What Is A Situationship? And Are They Healthy?
If you’re on social media or know anybody under 30, then you’ve probably heard of the term “situationship.”
It’s the latest dating term that seemingly applies to the gray areas at the start of a relationship, however, there’s no intention of going further than that. It’s not only confusing for those trying to understand it, but the inherent confusion of being in a situationship can be very unhealthy, especially for women.
What Is a Situationship? And Why Are Some People In Them?
Clinical psychologist Dr. Sabrina Romanoff defines a situationship as “when folks engage in behaviors and act as though they are dating but do not make a commitment to each other.” This can mean several different things. It sounds similar to the early stages of a relationship when you’re trying to figure out if you’re compatible, but situationships often have no goal or intention. The main difference between a situationship and the early stages of a relationship is that there’s a goal to start or end a relationship after getting to know each other, while there’s no such goal in a situationship. A situationship doesn’t have to be a sexual relationship, but the term is often synonymous with hookup culture and casual sex.
Though situationships are popular among Gen Z and young Millennials, even those who promote them acknowledge the cons of being in a situationship. One of the biggest cons is that you don’t get the same emotional support you get from a relationship, as licensed marriage and family therapist Saba Harouni Lurie says, "Although we generally have at least one other person in our lives we can confide in or turn to in times of hardship, many of us instinctively feel the need to get that type of support out of our romantic relationships.”
A situationship is when people act like they’re dating but don’t make a commitment to each other.
Harouni Lurie continues, "In a situationship that is already very undefined and lacking clear expectations, it can be hard to feel as though there is space to share those more challenging parts of your life or ask for the type of support you need."
University of Michigan sociology professor Elizabeth Armstrong believes that situationships are popular among Gen Z because it gives them what they believe to be the best parts of being single and the best parts of a relationship. She says,“Right now, this solves some kind of need for sex, intimacy, companionship – whatever it is – but this does not necessarily have a long-term time horizon.”
Armstrong also notes that another appeal of a situationship is that it goes against norms of traditional relationships embraced by previous generations, saying, “this notion that being with someone where it’s not going anywhere is ‘wasting time,’” is thrown out the window. In short, situationships are about embracing the sexual aspect of a committed relationship and the “freedom” of not being tied to someone else.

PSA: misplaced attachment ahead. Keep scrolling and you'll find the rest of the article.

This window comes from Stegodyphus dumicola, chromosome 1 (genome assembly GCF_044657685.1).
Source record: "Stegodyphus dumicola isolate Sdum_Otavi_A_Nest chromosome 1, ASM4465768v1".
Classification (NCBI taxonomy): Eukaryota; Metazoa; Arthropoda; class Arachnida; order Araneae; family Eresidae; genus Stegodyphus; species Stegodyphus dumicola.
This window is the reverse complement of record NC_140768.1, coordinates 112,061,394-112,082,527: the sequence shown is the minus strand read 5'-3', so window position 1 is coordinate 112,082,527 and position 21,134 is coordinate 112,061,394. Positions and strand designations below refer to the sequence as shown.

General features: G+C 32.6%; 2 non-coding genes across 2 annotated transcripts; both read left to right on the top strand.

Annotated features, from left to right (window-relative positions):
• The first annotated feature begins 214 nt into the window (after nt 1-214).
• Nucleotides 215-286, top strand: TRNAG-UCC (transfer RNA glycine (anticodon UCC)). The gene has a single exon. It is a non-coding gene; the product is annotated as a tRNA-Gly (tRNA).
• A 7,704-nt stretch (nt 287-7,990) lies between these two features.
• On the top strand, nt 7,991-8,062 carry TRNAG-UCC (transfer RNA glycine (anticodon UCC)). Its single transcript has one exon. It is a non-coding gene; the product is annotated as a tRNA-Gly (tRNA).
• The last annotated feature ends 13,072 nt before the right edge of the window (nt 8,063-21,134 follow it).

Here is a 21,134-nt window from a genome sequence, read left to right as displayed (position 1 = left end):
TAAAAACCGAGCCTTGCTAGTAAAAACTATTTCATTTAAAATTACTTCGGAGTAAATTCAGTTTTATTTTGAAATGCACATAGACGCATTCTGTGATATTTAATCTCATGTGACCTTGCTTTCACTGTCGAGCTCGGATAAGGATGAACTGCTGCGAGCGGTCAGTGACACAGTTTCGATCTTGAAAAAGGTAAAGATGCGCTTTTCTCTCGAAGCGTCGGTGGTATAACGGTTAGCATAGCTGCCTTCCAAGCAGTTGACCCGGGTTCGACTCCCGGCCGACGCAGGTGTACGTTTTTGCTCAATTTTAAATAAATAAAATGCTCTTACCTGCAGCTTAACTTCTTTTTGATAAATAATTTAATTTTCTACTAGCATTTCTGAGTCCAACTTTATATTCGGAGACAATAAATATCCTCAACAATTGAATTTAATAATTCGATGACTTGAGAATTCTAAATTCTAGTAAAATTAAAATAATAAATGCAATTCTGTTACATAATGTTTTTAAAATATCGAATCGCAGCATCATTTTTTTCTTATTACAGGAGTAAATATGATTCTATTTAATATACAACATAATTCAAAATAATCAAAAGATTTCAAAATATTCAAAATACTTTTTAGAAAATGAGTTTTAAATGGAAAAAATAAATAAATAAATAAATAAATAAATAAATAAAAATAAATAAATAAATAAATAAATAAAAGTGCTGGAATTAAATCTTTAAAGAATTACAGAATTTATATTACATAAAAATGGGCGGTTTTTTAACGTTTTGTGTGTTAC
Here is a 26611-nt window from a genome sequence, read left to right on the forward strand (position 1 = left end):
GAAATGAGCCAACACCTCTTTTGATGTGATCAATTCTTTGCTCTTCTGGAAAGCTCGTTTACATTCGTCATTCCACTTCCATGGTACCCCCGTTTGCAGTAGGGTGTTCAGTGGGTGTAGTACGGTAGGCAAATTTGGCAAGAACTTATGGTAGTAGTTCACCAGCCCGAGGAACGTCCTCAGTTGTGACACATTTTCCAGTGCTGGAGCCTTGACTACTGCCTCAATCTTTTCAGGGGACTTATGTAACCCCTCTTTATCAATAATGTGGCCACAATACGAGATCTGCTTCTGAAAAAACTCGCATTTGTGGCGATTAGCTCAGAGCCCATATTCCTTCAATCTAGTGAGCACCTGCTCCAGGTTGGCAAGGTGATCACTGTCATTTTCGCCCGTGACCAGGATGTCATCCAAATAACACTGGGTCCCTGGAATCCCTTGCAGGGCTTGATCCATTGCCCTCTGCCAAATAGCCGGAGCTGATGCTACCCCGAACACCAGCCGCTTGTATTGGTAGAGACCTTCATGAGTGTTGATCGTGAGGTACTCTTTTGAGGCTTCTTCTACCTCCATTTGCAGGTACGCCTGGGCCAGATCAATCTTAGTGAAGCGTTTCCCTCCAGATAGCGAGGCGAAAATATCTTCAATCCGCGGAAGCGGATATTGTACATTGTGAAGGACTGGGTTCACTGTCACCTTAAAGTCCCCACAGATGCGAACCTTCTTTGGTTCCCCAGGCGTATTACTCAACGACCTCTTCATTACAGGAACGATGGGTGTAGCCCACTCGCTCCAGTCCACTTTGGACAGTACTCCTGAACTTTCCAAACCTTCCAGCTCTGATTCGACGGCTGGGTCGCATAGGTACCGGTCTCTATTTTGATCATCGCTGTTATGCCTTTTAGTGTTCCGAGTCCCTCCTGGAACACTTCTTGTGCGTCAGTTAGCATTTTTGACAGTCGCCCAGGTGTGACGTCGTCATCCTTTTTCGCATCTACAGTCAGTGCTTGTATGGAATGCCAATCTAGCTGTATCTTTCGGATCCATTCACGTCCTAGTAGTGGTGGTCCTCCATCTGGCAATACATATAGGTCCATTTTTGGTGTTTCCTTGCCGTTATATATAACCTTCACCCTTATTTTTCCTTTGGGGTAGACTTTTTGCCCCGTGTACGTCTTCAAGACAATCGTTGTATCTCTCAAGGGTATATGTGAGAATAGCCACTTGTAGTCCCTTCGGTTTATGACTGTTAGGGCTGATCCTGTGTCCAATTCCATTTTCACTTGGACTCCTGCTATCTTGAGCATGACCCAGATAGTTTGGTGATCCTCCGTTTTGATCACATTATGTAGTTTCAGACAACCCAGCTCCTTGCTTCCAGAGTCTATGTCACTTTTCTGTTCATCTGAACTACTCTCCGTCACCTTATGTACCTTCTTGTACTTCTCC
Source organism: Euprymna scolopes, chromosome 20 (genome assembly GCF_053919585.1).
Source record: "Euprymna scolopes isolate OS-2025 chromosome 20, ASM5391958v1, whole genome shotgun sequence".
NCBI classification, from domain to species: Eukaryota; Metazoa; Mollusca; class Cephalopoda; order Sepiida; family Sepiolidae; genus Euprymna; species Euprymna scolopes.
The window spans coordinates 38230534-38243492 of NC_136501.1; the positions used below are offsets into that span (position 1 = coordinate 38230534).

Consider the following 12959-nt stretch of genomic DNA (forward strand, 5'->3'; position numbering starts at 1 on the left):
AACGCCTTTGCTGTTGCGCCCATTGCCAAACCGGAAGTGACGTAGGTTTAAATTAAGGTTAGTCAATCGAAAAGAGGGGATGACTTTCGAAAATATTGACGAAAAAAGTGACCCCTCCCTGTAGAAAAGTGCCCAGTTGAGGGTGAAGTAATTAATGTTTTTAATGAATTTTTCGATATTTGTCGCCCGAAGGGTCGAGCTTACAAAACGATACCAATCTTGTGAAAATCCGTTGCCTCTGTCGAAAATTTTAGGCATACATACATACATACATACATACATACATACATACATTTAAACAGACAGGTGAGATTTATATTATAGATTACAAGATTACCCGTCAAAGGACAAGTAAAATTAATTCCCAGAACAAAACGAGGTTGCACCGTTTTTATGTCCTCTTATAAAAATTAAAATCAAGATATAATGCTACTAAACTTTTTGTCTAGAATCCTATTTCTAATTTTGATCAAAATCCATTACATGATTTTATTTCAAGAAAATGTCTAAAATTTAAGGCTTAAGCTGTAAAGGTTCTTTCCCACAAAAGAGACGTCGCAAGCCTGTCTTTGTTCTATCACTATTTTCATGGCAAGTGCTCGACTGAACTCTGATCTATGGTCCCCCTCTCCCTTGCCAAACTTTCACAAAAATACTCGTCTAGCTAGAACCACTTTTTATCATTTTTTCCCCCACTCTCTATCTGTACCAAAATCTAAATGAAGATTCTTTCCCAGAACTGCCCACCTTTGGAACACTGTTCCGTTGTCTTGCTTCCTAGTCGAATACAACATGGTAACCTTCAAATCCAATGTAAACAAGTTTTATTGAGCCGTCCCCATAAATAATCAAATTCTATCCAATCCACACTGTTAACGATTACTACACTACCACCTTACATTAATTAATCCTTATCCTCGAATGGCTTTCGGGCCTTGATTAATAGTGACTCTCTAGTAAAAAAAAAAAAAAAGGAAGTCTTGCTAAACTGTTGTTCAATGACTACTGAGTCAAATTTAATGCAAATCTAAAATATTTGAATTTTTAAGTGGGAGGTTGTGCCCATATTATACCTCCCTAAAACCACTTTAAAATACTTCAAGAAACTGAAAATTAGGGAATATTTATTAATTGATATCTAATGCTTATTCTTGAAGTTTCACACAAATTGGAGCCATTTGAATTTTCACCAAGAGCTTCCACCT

Whether someone wants to enter a situationship because they believe it’s a more progressive alternative to a relationship or because they think it’s what’s best for them, it’s impossible to deny that these types of relationships (especially ones that embrace casual sex) often lead to heartbreak.
Situationships Are a Confusing Waste of Time
If you’re confused about how a situationship works, you’re not alone. A situationship is inherently confusing due to the lack of clarity, expectations, and boundaries in the relationship. The vagueness might feel fun or exciting in the beginning, but the lack of intention and direction can lead to heartbreak. Even those who perpetuate hookup culture see the flaws in situationships, including Refinery 29 writer Grace Samuel, who felt that the end of her situationship was more painful than the end of a serious relationship.
She writes, “After he broke the news, the person I was in a situationship with asked tentatively if I had any questions but I, worried about appearing too bothered (pedantic, crazy even), especially in a public setting, said no. In reality, I had several. He eventually admitted that he had been seeing his ex-girlfriend the whole time he was seeing me. Was I simply a placeholder until she was ready to take him back? Did he ever actually like me? Without warning and without clarification, the dissolution of the situationship fed into my insecurities. Even though he insisted that it was nothing to do with me, I still had a lurking feeling that my actions had caused this.”
If a relationship is based on there being no rules and no labels, then there’s a good chance that there’s little to no communication about how each person feels and no need to make responsible and considerate choices regarding the other person. It’s clear that Grace didn’t communicate her feelings with the guy she was in a situationship with (and vice versa), which ultimately led to her getting her heart broken by his lack of commitment.